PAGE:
6. Because what promoters can really afford is so low, due to poor crowds, lack of big sponsors and large overheads, by definition riders (certainly in the lower two leagues) would inevitably become amateur/part-time.
  7. I have it on very good authority that the highest earning Leyton Orient player (they are currently National League - tier 5 - leaders) earns around £2,000 per week. The rest of the 24-man first team squad will be on anything between that and £500 per week. Some NL clubs are full-time, others part-time. But at Orient they are all full-time professionals, with no additional job. Home crowds average between 4,500-5,000. Now if speedway riders were performing in front of crowds of 4,000-5,000 they would be entitled to earn circa £2k per meeting. But no club in British speedway is drawing that many; and most not even half that attendance figure.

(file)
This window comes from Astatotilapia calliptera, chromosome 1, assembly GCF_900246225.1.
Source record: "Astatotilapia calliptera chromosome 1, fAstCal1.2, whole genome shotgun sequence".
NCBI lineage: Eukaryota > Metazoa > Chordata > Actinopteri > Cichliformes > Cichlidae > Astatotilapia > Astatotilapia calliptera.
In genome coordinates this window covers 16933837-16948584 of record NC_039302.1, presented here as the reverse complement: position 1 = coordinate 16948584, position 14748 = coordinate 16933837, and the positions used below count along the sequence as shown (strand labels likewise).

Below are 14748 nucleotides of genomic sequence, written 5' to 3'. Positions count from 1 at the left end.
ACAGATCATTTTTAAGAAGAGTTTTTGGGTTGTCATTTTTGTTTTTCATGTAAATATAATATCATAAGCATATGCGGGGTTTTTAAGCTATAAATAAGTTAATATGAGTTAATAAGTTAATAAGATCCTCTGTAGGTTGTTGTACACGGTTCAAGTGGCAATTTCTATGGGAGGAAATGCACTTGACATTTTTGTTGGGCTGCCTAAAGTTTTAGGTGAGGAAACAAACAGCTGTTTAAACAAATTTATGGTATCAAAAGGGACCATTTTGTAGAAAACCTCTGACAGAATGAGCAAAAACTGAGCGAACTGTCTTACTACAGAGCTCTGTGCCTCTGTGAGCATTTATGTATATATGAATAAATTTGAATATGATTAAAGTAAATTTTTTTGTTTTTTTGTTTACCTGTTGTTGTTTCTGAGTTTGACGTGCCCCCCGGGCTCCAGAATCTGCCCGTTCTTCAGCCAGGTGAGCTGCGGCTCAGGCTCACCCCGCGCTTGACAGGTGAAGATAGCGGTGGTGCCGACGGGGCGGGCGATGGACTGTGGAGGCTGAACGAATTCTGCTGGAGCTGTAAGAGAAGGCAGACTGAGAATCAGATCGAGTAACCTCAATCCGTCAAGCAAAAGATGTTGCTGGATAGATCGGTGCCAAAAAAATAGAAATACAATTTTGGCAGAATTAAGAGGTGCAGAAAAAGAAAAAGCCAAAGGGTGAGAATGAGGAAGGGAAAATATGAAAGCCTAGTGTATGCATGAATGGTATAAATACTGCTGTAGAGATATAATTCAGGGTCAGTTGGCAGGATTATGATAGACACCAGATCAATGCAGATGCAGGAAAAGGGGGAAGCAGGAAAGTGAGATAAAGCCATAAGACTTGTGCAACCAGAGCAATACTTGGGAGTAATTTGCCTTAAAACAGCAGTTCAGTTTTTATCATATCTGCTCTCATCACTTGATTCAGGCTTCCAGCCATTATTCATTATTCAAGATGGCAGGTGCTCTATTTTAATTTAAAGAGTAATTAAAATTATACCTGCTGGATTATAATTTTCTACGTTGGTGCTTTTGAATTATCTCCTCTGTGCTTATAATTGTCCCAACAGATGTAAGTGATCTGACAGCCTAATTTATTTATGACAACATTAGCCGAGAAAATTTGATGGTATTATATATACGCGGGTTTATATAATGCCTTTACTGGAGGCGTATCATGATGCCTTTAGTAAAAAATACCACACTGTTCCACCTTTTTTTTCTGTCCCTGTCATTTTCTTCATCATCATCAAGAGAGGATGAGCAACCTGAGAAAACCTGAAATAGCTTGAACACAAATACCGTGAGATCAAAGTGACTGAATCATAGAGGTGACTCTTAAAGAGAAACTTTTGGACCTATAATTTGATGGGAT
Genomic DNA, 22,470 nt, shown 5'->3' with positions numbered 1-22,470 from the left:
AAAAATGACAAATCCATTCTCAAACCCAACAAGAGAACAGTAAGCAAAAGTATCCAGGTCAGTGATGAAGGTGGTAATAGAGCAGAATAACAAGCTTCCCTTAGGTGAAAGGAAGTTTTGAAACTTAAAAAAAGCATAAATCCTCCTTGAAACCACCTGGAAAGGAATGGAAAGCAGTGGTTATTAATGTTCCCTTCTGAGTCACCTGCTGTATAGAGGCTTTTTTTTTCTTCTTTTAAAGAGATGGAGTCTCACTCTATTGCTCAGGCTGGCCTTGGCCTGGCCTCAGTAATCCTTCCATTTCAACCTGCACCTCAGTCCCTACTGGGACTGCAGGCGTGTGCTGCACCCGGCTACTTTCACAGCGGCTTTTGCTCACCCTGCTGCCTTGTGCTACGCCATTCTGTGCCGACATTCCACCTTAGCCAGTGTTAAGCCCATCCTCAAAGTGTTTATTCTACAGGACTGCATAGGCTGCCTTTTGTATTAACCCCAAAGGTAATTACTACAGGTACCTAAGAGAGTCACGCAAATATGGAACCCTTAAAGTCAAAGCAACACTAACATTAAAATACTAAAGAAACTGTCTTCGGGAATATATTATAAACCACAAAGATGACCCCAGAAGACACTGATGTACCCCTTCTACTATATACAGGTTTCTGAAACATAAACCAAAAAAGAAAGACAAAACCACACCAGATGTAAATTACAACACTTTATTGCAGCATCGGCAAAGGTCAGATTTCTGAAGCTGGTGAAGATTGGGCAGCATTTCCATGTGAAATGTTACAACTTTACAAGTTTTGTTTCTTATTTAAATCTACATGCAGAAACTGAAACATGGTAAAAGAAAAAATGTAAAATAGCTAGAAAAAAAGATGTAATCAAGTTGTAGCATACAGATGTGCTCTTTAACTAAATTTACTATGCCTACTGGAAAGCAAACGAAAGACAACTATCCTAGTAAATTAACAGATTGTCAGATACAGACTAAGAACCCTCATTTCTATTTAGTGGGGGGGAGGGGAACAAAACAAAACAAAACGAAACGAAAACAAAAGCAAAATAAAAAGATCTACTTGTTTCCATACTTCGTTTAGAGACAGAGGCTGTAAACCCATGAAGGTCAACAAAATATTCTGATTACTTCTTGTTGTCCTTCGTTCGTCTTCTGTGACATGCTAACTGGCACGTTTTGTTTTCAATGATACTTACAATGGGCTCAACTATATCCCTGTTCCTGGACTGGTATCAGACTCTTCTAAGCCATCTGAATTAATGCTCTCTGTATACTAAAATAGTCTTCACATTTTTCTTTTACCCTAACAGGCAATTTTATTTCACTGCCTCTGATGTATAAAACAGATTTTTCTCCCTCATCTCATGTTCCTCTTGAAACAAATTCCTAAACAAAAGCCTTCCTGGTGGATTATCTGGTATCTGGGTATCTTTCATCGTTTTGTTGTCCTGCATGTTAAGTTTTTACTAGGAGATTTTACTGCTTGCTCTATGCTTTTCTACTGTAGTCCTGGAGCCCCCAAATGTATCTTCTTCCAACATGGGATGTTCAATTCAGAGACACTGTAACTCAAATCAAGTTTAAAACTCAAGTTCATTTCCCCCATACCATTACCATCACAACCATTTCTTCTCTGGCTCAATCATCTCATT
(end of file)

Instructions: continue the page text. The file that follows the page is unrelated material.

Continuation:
8. Promoters need saving from themselves. You can only assume that in some cases the speedway losses are actually viewed as tax losses from an individual's main source of revenue, otherwise why would they do it? Trouble is, those who treat a speedway club as a mere hobby, their 'play thing' and the chance to suddenly become a big fish in a tiny pool, invariably leave a trail of destruction and others to try and pick up the pieces. I remember Simmo telling me how he and Bill Barker made huge mistakes paying several of their King's Lynn riders way above what they could really afford - speculating to accumulate. It backfired big-time. And that was 32 years ago.